I think presuming to speak for women is something that allies constantly have to guard against doing--male privilege runs deep. But when Stoltenberg says pro-feminist men shouldn't decide what feminism should be about, we have to be careful to not equivocate: I agree that pro-feminist men shouldn't simply put out there what they think feminism should be about as if they are some sort of final arbiters of the definition of feminism.  However, pro-feminist men not only need to decide what feminism(s) make sense (to them), an argument can be made that they need to voice their views on this decision, perhaps even in the face of disagreeing with other feminists, regardless of the genders of those feminists.

Feminism isn't a monolith.  When folks of any gender first run into feminist concepts, we all begin to learn the conceptual frameworks involved.  Some find these concepts in academia, some through communities they are involved in, some even from pop culture.  To be clear: We all encounter what sexism is far earlier than that--but the conceptual frameworks around feminism come later.  Indeed, that is part of what feels so empowering for many of us--we finally have different ways of talking about (and hopefully changing) how fucked up sexism (and homophobia, and class issues, etc.) are, when we discover feminist frameworks, or lenses. Thing is, depending upon our own experiences, and upon how we first start understanding how we might work against sexism and the like, we almost immediately have to choose which feminism(s) seem to make sense to us. People of all genders do this, though of course they do it from different perspectives because of their gender (and for other reasons).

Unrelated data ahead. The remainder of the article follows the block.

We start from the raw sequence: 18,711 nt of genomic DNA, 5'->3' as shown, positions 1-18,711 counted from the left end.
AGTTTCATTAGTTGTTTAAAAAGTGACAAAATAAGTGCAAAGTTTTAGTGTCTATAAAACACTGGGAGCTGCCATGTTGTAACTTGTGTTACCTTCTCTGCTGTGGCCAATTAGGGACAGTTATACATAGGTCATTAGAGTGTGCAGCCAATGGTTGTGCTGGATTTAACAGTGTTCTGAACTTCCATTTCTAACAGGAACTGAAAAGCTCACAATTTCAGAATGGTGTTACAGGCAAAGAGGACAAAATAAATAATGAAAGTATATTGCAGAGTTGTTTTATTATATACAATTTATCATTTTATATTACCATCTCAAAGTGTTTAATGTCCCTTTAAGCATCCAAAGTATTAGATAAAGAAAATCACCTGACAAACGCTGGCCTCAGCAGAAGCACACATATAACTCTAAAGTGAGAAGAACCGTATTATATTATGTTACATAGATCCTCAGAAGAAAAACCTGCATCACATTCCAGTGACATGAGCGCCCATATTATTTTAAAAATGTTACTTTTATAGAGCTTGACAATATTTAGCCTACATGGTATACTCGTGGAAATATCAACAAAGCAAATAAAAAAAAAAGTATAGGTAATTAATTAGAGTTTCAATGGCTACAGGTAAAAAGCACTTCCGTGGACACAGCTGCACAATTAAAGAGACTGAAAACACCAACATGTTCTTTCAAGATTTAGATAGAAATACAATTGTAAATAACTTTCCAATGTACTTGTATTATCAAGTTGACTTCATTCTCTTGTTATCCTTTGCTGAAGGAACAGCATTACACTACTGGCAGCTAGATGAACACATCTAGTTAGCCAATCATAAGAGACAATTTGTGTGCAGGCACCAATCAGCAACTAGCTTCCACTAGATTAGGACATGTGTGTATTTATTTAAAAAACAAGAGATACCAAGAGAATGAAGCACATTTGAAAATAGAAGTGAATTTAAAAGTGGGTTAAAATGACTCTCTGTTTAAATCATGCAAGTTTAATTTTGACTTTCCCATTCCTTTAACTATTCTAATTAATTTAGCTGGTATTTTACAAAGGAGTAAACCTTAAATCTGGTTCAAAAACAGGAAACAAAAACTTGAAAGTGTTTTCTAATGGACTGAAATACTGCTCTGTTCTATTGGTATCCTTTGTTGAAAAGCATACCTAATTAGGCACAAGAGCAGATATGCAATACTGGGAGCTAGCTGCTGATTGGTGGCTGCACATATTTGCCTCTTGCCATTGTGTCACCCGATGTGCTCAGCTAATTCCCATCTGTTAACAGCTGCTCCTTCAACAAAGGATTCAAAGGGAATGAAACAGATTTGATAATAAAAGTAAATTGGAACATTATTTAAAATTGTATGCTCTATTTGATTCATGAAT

So-called "radfem" folks, in the opinion of many feminists, are wrong about trans folks in important ways. "Mainstream" feminists are wrong about what feminism is about, according to many "radfems". Pro-sex feminists are wrong about sex work, according to folks like Gail dines (as well as the folks at Feminist Current, and Stoltenberg himself!) Womanists and other women of color call out feminists for racism underlying much of modern feminism. And these are just a few of the major disputes--there are myriad disputes around all sorts of issues. Where female feminists disagree, pro-feminist men may/must also disagree with at least some female feminists!